Whether you are looking at beginners start sailing course, a junior course or something more advanced in yacht racing, the INSS prides itself in being able to provide it as Ireland's largest sailing school.

Since its establishment in 1978, INSS says it has provided sailing and powerboat training to approximately 170,000 trainees. The school has a team of full-time instructors and they operate all year round. Lead by the father and son team of Alistair and Kenneth Rumball, the school has a great passion for the sport of sailing and boating and it enjoys nothing more than introducing it to beginners for the first time. 

Programmes include:

  • Shorebased Courses, including VHF, First Aid, Navigation
  • Powerboat Courses
  • Junior Sailing
  • Schools and College Sailing
  • Adult Dinghy and Yacht Training
  • Corporate Sailing & Events

History of the INSS

Set up by Alistair Rumball in 1978, the sailing school had very humble beginnings, with the original clubhouse situated on the first floor of what is now a charity shop on Dun Laoghaire's main street. Through the late 1970s and 1980s, the business began to establish a foothold, and Alistair's late brother Arthur set up the chandler Viking Marine during this period, which he ran until selling on to its present owners in 1999.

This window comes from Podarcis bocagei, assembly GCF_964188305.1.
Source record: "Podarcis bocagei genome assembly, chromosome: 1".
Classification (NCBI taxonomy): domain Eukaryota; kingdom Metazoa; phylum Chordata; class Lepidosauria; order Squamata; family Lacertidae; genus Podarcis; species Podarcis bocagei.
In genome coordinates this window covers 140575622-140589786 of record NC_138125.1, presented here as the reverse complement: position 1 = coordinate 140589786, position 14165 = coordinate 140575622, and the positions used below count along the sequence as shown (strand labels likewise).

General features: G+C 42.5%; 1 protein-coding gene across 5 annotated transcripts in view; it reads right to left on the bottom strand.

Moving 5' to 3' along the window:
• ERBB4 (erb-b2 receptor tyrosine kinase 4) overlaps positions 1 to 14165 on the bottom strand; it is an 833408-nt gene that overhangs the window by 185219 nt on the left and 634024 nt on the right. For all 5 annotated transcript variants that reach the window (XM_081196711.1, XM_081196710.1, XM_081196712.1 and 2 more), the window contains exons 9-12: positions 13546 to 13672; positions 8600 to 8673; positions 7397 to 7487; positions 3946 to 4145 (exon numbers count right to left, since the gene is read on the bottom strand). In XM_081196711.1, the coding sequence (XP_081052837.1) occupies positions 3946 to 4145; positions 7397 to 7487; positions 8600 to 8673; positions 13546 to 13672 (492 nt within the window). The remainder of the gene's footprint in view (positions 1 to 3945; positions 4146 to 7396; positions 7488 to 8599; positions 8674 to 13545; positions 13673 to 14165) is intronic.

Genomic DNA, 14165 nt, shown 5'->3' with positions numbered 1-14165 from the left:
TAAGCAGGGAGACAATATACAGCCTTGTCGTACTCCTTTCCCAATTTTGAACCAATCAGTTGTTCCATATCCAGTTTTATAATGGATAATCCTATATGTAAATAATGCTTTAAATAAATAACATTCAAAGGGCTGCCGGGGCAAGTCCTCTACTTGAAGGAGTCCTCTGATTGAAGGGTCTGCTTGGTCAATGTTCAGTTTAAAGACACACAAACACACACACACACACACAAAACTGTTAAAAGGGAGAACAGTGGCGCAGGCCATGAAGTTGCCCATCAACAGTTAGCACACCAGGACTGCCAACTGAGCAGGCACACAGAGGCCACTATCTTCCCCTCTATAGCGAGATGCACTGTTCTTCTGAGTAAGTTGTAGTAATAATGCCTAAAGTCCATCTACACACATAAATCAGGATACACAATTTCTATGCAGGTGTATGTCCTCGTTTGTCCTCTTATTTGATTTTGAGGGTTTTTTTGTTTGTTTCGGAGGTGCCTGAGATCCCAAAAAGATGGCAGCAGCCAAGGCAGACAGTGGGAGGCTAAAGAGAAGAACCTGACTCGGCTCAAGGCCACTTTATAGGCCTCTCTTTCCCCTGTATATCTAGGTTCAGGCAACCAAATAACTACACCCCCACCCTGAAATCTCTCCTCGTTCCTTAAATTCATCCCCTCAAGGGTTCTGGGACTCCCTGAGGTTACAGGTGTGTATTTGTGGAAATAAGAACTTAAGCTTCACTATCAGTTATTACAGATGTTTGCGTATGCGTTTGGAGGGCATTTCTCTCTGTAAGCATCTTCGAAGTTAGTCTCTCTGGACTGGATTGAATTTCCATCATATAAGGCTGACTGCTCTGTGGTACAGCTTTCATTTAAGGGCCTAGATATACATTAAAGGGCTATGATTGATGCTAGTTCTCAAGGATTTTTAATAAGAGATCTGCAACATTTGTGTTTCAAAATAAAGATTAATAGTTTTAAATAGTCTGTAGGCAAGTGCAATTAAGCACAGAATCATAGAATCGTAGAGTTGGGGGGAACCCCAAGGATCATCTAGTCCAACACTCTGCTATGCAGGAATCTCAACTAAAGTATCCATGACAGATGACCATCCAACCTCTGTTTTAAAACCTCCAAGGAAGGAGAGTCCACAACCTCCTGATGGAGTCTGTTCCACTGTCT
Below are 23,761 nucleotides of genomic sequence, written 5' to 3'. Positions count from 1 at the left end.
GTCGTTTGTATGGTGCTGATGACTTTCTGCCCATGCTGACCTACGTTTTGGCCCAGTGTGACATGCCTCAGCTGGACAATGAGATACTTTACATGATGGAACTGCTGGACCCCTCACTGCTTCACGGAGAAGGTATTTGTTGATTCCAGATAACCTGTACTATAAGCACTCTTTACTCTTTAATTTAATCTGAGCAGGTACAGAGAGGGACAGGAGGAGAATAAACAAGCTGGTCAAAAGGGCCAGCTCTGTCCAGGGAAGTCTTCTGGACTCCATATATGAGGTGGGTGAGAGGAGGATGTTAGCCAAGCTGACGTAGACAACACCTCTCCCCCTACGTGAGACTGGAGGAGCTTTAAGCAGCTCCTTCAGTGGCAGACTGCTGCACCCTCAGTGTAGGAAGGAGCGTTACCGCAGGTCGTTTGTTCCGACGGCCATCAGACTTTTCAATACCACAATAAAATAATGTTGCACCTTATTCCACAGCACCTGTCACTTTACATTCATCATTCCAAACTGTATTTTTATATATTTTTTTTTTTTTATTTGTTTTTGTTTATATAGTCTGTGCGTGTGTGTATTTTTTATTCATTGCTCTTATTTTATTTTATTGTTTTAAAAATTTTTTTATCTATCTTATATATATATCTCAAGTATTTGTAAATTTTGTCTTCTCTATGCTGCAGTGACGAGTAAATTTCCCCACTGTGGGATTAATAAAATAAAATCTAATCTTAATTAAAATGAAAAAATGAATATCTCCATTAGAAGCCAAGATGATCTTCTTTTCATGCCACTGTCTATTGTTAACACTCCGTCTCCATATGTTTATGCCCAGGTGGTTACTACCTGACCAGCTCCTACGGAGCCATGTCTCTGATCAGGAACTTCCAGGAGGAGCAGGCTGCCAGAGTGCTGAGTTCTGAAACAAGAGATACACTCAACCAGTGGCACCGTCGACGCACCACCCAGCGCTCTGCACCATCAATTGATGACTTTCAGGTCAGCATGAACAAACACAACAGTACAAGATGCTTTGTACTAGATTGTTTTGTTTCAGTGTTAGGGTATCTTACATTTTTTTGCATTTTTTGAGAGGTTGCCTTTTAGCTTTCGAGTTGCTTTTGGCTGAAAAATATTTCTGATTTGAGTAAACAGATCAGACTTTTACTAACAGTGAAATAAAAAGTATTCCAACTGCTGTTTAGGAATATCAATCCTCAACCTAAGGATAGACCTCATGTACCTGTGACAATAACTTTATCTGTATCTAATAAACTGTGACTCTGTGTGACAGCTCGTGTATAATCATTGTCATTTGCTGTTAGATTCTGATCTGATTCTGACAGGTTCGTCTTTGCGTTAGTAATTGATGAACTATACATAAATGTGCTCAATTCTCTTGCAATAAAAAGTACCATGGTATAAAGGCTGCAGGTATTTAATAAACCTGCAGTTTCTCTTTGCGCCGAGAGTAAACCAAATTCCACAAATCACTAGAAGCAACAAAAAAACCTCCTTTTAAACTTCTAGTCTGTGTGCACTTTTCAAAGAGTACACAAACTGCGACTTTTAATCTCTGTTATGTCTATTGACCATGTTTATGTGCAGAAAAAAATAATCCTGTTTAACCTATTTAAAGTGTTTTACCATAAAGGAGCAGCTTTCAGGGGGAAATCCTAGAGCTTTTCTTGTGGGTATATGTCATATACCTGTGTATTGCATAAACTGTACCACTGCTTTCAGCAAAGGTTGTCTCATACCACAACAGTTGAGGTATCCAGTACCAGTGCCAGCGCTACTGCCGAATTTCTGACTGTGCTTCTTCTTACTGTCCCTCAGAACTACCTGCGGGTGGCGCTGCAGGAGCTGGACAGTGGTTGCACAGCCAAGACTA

In 1991, the Irish National Sailing School relocated to its current premises at the foot of the West Pier. Throughout the 1990s the business continued to build on its reputation and became the training institution of choice for budding sailors. The 2000s saw the business break barriers - firstly by introducing more people to the water than any other organisation, and secondly pioneering low-cost course fees, thereby rubbishing the assertion that sailing is an expensive sport.